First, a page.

Friday, November 29, 2013

Getting into the Holiday Spirit: Scotch Shortbread Cookies


Are you still in a Thanksgiving coma?  Belly full from turkey and pie?  Heart warmed from spending time with those you love?  For me, Thanksgiving is the start of the winter holiday season (of course, typically Chanukah falls after Thanksgiving, so this year is a little wonky.)

Following Thanksgiving, we get our tree, decorate our house, and bake bake bake bake bake.  With Chanukah coming early, I've already been a bit of a cookie baking machine, but stick around and you'll see lots more holiday cookies being featured.  

My third holiday cookie of the season are these shortbread cookies.  Thatmom makes fantastic biscotti but these are my pick for not too sweet cookies to serve along tea, coffee, or hot chocolate.  I prefer their flakiness (from using powdered sugar in place of granulated) to the harder biscotti.


I whipped up a batch of these with Thatbaby right before we headed over to the Pirates new place, so I brought them along with us.  The kids were a fan, and with only half a cup of sugar in the entire batch, I don't have to feel too guilty about serving them alongside healthier options like apples, oranges, and smoothies.  Mrs. Pirate really does provide a fantastic spread for little guys.

Scotch Shortbread Cookies
1/2 lb butter
1/2 cup powdered sugar
2 cups flour
1/4 tsp salt
  1. Preheat oven to 350. Cream the butter in an electric mixer.
  2. Add the sugar, and beat until combined.
  3. Mix the flour and salt and add to the butter, beating until combined.
  4. Roll out the dough until it is about 1/4 inch thick.  Cut into rectangles and place on a parchment or silpat lined cookie sheet.  Poke the rectangles with a fork and bake for 20-25 minutes.

Thursday, November 28, 2013

Happy Thanksgivukah! Caramel Ice Cream

I can't even believe how ridiculously early Chanukah was this year.  Typically we do a majority of our holiday shopping during Black Friday - at least when it comes to small Chanukah gifts for each other, but that obviously wasn't going to work this year.

This also meant that in addition to my usual Thanksgiving prep, I was doing Chanukah prep.  Because while we gather round to give thanks, we'll also get the chance to celebrate Chanukah with all our family.

Thatmom requested that I make a Challah, which isn't really a Chanukah food, but I aim to please.



I also spent the weekend making truffles for all our family members as part of their Chanukah gifts.  Something I've learned from years of doing Christmas with TBIL's extended family is that when you're doing gifts for a huge amount of people, pairing inexpensive gifts with homemade treats is the way to go.


Thatbaby also helped me make Chanukah gingerbread cookies - menorahs, "twinkle twinkle little stars" (magen davids), and dreidels.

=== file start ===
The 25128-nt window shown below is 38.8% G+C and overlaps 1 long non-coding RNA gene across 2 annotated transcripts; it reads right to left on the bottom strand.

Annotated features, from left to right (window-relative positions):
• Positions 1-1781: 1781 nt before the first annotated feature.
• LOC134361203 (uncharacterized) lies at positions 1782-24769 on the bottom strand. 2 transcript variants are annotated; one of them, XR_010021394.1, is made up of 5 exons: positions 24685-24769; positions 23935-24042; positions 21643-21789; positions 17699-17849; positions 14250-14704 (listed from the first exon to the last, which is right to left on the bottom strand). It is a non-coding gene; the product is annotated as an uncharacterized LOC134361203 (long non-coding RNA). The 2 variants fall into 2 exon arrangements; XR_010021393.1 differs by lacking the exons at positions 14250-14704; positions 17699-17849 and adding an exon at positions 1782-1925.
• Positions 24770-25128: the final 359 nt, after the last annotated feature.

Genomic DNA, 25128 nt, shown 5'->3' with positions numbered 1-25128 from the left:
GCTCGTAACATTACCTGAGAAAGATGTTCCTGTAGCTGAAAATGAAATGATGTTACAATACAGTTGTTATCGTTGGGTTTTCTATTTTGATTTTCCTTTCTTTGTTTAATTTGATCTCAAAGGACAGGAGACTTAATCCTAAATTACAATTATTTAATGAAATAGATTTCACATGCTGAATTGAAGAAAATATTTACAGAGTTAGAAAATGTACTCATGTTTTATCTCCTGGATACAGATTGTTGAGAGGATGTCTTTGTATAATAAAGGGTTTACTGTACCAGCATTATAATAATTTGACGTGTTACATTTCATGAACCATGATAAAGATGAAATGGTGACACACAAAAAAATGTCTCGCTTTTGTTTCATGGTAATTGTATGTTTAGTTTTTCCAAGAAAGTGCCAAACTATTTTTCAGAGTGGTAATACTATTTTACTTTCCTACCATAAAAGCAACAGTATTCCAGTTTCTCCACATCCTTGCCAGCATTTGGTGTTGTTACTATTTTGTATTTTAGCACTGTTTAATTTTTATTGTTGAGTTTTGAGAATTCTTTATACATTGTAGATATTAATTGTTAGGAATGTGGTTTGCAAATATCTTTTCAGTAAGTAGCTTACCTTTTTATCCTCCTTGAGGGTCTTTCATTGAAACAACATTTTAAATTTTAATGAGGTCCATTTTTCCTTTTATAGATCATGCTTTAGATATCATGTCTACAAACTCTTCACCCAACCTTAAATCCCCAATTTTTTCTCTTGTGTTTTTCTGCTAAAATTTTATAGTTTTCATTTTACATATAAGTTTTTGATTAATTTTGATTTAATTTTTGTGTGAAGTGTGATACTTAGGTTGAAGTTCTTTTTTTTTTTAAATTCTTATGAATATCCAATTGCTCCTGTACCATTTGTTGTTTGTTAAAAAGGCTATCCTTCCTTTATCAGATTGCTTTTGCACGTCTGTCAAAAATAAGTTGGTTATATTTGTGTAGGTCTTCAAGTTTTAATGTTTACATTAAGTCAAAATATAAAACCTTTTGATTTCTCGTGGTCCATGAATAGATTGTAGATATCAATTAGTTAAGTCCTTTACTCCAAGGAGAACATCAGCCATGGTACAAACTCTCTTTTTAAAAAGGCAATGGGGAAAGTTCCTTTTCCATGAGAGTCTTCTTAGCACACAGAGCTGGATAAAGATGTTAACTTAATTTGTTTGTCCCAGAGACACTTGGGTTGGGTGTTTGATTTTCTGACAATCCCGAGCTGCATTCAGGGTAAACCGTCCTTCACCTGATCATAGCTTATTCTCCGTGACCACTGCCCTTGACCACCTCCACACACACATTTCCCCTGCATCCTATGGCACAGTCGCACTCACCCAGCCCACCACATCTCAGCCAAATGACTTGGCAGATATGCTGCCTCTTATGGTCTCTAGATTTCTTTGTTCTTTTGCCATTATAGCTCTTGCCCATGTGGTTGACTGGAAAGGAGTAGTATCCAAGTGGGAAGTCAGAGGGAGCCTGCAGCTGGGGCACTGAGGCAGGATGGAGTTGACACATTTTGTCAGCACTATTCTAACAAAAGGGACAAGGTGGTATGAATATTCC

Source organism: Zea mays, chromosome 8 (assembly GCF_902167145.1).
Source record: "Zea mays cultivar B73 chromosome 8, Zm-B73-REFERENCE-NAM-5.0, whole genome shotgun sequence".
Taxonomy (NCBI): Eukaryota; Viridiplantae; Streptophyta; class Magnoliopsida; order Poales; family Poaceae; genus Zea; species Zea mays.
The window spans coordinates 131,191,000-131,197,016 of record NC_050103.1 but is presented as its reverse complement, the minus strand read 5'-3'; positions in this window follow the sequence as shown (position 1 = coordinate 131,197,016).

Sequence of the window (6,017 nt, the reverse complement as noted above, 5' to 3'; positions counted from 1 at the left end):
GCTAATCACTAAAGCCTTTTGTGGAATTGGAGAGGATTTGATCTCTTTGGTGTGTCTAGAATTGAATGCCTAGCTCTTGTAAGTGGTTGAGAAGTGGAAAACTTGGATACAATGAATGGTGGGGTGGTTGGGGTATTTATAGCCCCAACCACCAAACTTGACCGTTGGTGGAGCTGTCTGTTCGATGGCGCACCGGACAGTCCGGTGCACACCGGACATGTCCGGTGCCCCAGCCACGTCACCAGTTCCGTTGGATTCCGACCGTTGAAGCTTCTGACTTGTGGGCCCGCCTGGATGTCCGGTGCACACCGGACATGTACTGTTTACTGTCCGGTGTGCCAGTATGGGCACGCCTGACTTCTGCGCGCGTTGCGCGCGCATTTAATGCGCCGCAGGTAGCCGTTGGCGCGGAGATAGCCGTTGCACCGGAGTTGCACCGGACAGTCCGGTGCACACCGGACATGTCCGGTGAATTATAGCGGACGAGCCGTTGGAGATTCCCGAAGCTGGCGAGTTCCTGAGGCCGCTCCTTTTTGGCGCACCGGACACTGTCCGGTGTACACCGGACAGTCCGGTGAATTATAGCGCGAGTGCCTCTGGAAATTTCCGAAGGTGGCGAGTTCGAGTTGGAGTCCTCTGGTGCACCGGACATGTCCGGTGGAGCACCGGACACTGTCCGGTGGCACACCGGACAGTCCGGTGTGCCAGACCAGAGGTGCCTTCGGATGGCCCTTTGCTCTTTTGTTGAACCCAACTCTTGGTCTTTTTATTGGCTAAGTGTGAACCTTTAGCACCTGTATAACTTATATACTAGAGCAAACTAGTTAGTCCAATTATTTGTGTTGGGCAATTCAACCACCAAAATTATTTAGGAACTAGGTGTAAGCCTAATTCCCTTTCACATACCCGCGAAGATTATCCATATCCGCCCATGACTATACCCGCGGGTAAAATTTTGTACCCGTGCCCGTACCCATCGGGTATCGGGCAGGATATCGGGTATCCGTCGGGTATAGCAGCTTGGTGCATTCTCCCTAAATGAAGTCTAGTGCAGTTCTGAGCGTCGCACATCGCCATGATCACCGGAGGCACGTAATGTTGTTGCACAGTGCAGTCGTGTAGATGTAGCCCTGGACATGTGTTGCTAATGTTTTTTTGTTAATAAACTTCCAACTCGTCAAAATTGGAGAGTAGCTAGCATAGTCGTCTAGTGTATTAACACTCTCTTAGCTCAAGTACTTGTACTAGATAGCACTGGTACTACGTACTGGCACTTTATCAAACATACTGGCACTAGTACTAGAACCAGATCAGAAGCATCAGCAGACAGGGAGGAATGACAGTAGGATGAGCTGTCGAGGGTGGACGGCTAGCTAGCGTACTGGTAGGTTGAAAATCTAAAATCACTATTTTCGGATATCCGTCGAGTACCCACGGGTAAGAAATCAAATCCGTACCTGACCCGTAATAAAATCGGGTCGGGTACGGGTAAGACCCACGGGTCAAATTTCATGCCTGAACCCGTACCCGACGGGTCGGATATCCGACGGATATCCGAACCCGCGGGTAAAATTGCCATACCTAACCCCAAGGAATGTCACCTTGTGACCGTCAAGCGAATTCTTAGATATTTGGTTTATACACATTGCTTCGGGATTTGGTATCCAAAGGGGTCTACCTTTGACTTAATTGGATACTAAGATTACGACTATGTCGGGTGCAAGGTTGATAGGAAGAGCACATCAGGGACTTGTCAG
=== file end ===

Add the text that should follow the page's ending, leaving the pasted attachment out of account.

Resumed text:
I also did my tradition of ice cream.  I always make 2 different kinds, the first being the fudge swirl that Thatdad made every year.  This year it came out more chocolate, less swirl.


And my Thatgirl contribution this year was a caramel ice cream.  Mostly because Thatmom was making an apple pie and I thought caramel ice cream sounded like it would be really good with apple pie.  Thatbaby helped me make both ice creams, just like I used to help Thatdad.  I'm pretty excited to be able to pass that tradition on.

Caramel Ice Cream
3/4 cup sugar
1 qt heavy cream
1 1/2 Tbsp vanilla
  1. Heat half of the sugar in a pan, swirling, as sugar melts and caramelizes.
  2. While the sugar is caramelizing, heat the heavy cream in a large saucepan.
  3. Add the caramelized sugar to the cream, along with the remaining sugar and vanilla.  Heat, stirring until sugar has dissolved into the cream.
  4. Let cool completely, and then process in your ice cream maker.


Happy Thanksgiving Everyone!  I hope yours is filled with family, friends, and lots of good food.

Wednesday, November 27, 2013

A Low Key Birthday: Crockpot Wet Chicken Burritos


The Pearl Jam concert was Thatboy's real birthday celebration, but we couldn't ignore the day of.  Especially since it happened to fall on a Saturday.  And especially especially because it didn't fall on Thanksgiving, as it does quite often.

We started the day with a trip to Thatboy's favorite breakfast locale - The Original Pancake House.


The boys both ate their fill of pancakes.


And although I'm not as big of a pancake fan as the boys, the egg white omelets at OPH are enough to make me happy to tag along for breakfasts.


Thatboy had requested a beach day for his birthday, but with threats of rain, we had decided to make other plans.  Since the skies were clear after breakfast, we headed to catch a little of the sun on the beach.  



Most of our beaches have playgrounds on them, so we couldn't leave without some sliding and swinging.




Thatboy's next request was a trip to Lou's Records.  Thatboy got to wander the aisles and listen to music, while I chased around Thatbaby, who did take some breaks from wrecking havoc to listen to some music himself.